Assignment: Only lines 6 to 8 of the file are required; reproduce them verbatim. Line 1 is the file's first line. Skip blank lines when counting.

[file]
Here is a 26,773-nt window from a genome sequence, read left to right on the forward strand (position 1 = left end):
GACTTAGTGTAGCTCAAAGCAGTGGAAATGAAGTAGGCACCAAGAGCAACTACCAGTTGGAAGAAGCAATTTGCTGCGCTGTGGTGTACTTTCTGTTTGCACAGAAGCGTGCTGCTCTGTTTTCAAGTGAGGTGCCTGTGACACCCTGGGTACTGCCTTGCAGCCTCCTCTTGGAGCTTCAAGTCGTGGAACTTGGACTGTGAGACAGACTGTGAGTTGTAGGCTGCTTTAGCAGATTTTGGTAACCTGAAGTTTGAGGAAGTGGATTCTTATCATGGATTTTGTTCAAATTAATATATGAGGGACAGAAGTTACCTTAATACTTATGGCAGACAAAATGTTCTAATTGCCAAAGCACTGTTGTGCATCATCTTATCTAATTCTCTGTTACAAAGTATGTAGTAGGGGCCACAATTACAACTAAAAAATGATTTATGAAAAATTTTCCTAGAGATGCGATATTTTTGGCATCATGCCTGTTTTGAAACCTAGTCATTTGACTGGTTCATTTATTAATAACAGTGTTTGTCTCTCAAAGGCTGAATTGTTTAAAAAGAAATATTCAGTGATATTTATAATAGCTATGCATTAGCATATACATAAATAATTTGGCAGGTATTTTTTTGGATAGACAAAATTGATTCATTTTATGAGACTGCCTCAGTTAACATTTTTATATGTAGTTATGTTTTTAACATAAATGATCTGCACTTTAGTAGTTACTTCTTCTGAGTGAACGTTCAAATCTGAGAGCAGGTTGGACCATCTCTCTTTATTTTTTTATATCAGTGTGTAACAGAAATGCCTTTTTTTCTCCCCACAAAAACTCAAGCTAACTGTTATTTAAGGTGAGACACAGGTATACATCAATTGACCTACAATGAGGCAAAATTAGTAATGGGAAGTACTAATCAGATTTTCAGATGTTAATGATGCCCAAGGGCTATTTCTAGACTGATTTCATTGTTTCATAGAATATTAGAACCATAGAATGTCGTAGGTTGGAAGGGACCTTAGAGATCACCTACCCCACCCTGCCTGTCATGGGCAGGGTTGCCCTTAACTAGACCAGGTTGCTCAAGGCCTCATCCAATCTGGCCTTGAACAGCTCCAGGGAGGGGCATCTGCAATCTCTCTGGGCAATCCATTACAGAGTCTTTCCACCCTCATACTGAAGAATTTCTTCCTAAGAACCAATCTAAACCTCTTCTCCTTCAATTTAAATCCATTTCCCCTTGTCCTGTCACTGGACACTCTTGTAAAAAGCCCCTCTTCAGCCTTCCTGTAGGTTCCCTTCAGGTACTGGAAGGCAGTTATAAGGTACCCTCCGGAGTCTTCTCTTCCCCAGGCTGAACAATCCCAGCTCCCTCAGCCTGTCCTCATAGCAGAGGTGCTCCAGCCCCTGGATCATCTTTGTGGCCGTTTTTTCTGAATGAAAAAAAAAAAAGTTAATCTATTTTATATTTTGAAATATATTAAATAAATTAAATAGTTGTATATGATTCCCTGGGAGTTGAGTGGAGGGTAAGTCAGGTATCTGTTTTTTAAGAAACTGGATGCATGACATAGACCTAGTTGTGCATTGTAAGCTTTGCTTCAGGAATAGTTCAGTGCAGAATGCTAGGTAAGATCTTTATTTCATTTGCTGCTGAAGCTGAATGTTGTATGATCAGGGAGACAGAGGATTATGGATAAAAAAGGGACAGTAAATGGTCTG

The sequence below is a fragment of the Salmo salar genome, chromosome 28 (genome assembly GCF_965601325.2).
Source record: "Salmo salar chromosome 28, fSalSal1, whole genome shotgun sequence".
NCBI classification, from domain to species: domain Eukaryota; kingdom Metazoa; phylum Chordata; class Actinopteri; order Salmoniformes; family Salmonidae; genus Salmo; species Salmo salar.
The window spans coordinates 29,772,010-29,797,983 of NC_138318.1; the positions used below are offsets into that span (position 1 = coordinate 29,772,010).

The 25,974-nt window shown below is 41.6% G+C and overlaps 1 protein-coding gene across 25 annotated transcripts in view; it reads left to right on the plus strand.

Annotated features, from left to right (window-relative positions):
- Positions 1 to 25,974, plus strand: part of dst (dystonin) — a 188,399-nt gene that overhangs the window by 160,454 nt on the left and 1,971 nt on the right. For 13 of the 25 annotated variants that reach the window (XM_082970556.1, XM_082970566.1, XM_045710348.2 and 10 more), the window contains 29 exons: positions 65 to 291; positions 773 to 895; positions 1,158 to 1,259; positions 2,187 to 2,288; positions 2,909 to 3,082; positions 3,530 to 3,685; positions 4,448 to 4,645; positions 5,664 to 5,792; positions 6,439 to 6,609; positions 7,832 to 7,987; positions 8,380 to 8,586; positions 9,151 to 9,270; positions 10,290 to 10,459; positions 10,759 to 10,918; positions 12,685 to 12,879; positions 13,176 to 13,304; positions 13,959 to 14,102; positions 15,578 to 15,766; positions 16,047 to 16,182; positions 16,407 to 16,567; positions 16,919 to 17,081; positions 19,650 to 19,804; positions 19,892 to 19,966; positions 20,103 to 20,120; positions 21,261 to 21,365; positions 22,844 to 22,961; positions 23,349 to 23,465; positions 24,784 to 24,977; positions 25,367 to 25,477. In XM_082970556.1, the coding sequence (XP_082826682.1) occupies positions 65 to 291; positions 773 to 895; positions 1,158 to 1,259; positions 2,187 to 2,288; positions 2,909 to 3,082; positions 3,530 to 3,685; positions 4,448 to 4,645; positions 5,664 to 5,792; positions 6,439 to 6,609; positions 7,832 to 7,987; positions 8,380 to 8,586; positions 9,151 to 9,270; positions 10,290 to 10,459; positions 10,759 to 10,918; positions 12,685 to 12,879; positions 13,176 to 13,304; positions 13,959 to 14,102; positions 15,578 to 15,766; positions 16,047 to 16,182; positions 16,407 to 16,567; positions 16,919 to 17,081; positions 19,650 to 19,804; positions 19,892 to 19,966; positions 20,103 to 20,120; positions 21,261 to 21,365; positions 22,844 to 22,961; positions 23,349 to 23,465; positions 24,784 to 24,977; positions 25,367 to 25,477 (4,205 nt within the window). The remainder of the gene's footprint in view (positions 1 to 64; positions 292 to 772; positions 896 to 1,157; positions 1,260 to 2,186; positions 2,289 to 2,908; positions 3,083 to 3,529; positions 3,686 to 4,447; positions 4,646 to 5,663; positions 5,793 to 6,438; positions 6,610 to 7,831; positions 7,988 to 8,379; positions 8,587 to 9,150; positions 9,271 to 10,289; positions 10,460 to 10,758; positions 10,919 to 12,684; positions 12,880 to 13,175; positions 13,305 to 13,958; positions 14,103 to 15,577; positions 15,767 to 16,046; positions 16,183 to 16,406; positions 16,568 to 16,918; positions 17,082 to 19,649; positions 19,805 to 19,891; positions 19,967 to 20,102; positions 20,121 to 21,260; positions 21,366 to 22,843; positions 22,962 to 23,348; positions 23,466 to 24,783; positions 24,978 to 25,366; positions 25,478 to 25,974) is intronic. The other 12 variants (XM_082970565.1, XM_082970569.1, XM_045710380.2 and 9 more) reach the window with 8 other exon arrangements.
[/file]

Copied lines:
The window spans coordinates 29,772,010-29,797,983 of NC_138318.1; the positions used below are offsets into that span (position 1 = coordinate 29,772,010).

The 25,974-nt window shown below is 41.6% G+C and overlaps 1 protein-coding gene across 25 annotated transcripts in view; it reads left to right on the plus strand.

Annotated features, from left to right (window-relative positions):